Germany's most visited tourist attraction pulls in over 6.5 million visitors a year. Chances are, the cathedral - or Dom - will be the first thing you lay eyes on when you exit the main station. Dating back to 1248, the massive gothic cathedral took some six decades to complete and was once the tallest building in the world. There are some 509 steps to climb to the top of the south tower, but the view of the city at the top is well worth the effort. Its treasury also contains a wealth of artefacts and artworks. Just beside it is the Romano-Germanic Museum, where exhibits include the famous Dionysus mosaic and the world’s largest collection of Roman glassware. There are many other wonderful local attractions in Cologne (many of which you can see from the top of the cathedral!). Here are a few more suggestions:
If you’re seeking solace outdoors, the 40-hectare Rheinpark is one of the most easily accessed green spaces in Cologne. It runs alongside the right bank of the Rhine River, can be accessed by both cable car and ferry and is home to all manner of distractions from children’s playgrounds to the sophisticated Claudius thermal spa (claudius-therme.de). But there are plenty of other parks to explore. For plant lovers there’s the Flora and Botanical Garden and the Forstbotanischer Garten, for picnickers and ramblers the 14-hectare Volksgarten park and for families the Finkens Garten nature-based theme park.
A blend of ancient and modern, the Kolumba Museum in Cologne was previously known as the Diocesan Museum but changed its name when it moved to its current location, on the site of the former St Columba church, in 2007. Though many visitors come purely to enjoy its collections of religious art and artefacts, others are attracted by the building itself. Designed by Modernist Swiss architect Peter Zumthor, and integrating the remains of several churches into its fabric, it is an extremely peaceful and appropriately contemplative space. Sustainability is also at work here, with rooms heated geothermally.
Germans love chocolate... they make nearly 1 million tonnes of the stuff every year. On the banks of the Rhine, Cologne's chocolate museum is a tour through chocolate's 3,000 year history - from the Aztec love of cocoa beans to the most modern brands and recipes and the introduction of fair trade labelling. There's a huge chocolate shop at the exit where you can buy chocolate in all shapes and sizes, including the famous Three Kings Gateau. Admission costs €7.50 per adult, and you can pay extra to take a guided tour (complete with free samples). Right: Not quite Charlie's Chocolate Factory, but oodles of Lindt chocolate tumble out of a fountain at Cologne's Chocolate Museum. Photo Richard Hammond.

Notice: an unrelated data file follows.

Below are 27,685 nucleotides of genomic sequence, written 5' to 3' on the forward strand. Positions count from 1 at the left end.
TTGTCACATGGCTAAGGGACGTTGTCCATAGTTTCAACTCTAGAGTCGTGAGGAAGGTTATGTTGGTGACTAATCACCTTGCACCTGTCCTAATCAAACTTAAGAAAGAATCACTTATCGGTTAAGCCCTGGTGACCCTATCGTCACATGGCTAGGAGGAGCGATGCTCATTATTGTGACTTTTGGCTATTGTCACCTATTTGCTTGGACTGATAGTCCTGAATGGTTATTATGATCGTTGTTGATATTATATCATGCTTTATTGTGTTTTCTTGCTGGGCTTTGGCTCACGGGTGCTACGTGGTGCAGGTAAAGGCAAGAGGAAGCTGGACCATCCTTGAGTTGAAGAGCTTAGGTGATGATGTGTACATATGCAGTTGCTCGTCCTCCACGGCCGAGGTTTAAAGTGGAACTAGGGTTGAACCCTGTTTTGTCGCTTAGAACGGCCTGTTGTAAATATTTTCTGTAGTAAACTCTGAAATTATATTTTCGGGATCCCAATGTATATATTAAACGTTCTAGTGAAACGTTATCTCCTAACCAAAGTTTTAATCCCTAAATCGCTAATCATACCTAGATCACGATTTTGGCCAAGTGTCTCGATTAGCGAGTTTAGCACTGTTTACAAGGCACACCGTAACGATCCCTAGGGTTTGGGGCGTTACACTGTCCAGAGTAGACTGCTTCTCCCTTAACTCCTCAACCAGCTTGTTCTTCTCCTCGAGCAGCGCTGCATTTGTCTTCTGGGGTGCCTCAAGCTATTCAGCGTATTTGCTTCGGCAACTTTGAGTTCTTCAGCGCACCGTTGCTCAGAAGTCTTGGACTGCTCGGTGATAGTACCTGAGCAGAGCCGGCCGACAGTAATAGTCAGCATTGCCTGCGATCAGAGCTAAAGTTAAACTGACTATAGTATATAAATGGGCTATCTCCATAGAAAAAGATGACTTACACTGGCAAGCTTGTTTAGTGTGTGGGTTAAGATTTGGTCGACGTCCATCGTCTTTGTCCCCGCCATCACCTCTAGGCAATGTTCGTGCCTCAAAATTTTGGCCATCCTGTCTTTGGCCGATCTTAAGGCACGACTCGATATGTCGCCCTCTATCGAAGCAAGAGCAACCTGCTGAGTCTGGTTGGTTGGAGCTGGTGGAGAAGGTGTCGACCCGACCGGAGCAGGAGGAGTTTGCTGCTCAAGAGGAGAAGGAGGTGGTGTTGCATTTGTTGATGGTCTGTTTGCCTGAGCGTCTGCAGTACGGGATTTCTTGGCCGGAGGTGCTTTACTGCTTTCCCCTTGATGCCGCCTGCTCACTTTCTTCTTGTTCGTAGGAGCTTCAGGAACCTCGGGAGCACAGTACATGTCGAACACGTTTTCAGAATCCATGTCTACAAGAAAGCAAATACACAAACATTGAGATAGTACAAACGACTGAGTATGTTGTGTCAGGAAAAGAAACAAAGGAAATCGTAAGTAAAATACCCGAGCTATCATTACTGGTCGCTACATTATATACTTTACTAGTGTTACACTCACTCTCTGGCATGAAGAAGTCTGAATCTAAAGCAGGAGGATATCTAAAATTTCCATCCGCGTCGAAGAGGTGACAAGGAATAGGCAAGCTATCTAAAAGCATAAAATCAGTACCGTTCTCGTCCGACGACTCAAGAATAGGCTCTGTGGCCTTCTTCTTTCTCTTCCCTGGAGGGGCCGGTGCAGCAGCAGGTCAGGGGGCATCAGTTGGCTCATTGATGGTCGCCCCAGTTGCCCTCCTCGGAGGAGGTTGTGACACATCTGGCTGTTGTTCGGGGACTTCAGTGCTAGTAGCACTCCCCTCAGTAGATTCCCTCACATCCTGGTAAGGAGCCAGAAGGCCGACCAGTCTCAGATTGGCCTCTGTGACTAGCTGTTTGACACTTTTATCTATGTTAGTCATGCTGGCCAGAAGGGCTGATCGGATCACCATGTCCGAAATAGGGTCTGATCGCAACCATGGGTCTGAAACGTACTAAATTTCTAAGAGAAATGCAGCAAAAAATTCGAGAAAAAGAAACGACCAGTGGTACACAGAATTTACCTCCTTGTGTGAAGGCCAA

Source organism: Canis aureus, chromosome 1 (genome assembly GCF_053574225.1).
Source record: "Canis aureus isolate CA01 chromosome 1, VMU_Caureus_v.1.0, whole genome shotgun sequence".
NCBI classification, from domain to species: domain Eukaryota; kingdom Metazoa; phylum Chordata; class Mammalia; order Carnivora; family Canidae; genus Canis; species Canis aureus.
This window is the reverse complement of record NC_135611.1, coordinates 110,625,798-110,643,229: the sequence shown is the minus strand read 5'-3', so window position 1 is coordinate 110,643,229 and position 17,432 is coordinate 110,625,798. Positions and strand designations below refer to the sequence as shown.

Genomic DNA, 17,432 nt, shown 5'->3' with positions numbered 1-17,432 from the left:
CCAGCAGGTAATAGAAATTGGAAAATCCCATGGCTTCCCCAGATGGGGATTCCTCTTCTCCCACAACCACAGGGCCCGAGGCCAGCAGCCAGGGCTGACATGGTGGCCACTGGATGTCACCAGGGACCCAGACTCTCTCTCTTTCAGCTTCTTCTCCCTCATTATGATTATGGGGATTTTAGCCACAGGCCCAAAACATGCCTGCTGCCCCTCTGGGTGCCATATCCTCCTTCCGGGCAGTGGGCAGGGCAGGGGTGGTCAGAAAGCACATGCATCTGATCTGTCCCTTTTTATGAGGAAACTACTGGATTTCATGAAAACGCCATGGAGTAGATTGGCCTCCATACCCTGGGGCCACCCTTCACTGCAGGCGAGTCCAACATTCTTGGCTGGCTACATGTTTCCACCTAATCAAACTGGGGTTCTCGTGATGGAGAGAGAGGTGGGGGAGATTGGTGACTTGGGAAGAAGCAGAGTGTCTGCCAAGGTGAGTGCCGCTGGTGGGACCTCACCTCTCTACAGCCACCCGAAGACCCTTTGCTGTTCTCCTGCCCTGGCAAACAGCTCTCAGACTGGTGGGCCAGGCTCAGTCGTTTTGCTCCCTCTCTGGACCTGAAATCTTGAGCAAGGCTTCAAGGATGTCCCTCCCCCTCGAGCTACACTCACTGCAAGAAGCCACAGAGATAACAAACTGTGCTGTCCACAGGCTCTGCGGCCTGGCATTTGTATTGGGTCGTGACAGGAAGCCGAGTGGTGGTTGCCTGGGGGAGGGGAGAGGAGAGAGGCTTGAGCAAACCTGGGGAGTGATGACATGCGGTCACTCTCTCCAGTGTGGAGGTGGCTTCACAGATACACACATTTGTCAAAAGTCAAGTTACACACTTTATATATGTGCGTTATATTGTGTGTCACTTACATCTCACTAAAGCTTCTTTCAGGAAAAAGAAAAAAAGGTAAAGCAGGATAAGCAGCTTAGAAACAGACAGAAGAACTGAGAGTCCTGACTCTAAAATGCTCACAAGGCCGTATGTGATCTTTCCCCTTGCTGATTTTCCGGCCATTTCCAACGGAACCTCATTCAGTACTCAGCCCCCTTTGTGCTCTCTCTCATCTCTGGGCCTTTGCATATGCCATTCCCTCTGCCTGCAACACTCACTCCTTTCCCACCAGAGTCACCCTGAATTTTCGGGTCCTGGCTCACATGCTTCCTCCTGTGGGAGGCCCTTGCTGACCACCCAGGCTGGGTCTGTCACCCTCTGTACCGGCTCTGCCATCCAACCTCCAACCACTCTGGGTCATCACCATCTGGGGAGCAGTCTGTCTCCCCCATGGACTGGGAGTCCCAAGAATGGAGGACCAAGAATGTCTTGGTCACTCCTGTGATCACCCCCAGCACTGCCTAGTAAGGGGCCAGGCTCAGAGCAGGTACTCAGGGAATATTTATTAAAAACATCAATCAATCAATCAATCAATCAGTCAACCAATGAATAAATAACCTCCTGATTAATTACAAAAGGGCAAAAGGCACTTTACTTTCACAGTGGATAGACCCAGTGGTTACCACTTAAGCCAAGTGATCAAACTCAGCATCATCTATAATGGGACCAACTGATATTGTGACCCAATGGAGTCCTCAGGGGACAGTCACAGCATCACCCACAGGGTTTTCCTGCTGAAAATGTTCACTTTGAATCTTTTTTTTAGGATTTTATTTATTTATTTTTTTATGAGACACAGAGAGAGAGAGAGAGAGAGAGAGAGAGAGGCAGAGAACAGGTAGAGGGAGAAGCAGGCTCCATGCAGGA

A must for anyone interested in contemporary art, the bold and airy purpose-built gallery at Museum Ludwig houses works in a huge range of styles, from pop art to surrealism via the abstract movement and expressionism. Highlights including one of the largest Picasso collections in Europe and an impressive compilation of early avant-garde Russian works. A thoughtfully curated programme of exhibitions keeps visitors coming back, as does the café-restaurant attached to the museum, which specialises in farm-fresh produce sourced from local, often organic, suppliers.
Green Places to stay in Cologne
A personal service is all part of the draw at Hotel Domstern – a spick and span three-star 16-room hotel right by the cathedral. So, too, is sustainability. Electricity comes from a green energy supplier and breakfasts are sourced ethically: organic, fair trade coffee comes from a small local roasting company; eggs, honey and more come from farmers around Cologne – the owners discovered their fruit juice supplier on a bicycle tour in the surrounding “Bergische Land”. Other items they make themselves, including yoghurt, jam, bread, butter and cream cheese.
Art’Otel has artistic sensibilities and a modern outlook. Its 218 guest rooms are bright and largely white, its restaurant serves pan-Asian food, it hosts a permanent exhibition of collages by Korean-born artist SEO and its terrace overlooks a harbour that was recently gentrified as part of the Rheinhaufen urban redevelopment project. Set in the southern reaches of the city’s Old Town, it’s also one of the city’s greener hotels with water-saving showers, sophisticated ventilation systems and energy-efficient lighting.
Radisson Blu Hotel Köln is an ultra-contemporary, four-star property in the city’s Deutz district, this 393-room hotel is a popular choice among business visitors. Free wifi, extensive gym and sauna facilities and easy access to the city’s leafy Rheinpark help guests unwind after hours, as does the hotel’s Feng Shui-inspired architecture. Motion detector lighting and green cleaning supplies help boost the hotel’s eco credentials.
Hostel Kohn is a modern, seven-story former office building (with 262 beds in 72 rooms) on a quiet side street between Neumarkt and Rudolph Place. It's just about the perfect place to stay for the flashpacker - rooms are smart, light and minimal, and cost from €19 in a 6-bed dorm, €24 in a 4-bed dorm, €30 per person for a twin room, or €45 for a single room to yourself. Prices include ample breakfast with wide choice of cereals, yogurt and bread.